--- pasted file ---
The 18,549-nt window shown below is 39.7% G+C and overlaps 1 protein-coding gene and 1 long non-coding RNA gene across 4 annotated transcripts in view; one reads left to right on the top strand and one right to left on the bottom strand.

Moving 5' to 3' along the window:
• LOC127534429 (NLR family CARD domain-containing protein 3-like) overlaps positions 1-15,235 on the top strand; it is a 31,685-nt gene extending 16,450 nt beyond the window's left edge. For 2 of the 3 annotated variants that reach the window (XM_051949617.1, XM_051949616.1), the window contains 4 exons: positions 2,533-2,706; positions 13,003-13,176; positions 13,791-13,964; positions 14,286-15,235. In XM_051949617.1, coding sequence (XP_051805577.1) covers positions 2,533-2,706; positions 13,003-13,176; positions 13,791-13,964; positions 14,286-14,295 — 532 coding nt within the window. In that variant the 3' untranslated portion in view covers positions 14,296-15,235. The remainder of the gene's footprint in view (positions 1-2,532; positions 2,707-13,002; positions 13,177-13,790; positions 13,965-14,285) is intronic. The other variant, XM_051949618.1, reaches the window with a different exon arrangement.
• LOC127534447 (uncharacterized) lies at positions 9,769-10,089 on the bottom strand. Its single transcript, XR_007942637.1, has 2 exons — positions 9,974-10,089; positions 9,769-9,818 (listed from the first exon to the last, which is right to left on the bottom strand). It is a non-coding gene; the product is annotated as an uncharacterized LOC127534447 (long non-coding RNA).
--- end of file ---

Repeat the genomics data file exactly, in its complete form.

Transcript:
The 18,549-nt window shown below is 39.7% G+C and overlaps 1 protein-coding gene and 1 long non-coding RNA gene across 4 annotated transcripts in view; one reads left to right on the top strand and one right to left on the bottom strand.

Moving 5' to 3' along the window:
• LOC127534429 (NLR family CARD domain-containing protein 3-like) overlaps positions 1-15,235 on the top strand; it is a 31,685-nt gene extending 16,450 nt beyond the window's left edge. For 2 of the 3 annotated variants that reach the window (XM_051949617.1, XM_051949616.1), the window contains 4 exons: positions 2,533-2,706; positions 13,003-13,176; positions 13,791-13,964; positions 14,286-15,235. In XM_051949617.1, coding sequence (XP_051805577.1) covers positions 2,533-2,706; positions 13,003-13,176; positions 13,791-13,964; positions 14,286-14,295 — 532 coding nt within the window. In that variant the 3' untranslated portion in view covers positions 14,296-15,235. The remainder of the gene's footprint in view (positions 1-2,532; positions 2,707-13,002; positions 13,177-13,790; positions 13,965-14,285) is intronic. The other variant, XM_051949618.1, reaches the window with a different exon arrangement.
• LOC127534447 (uncharacterized) lies at positions 9,769-10,089 on the bottom strand. Its single transcript, XR_007942637.1, has 2 exons — positions 9,974-10,089; positions 9,769-9,818 (listed from the first exon to the last, which is right to left on the bottom strand). It is a non-coding gene; the product is annotated as an uncharacterized LOC127534447 (long non-coding RNA).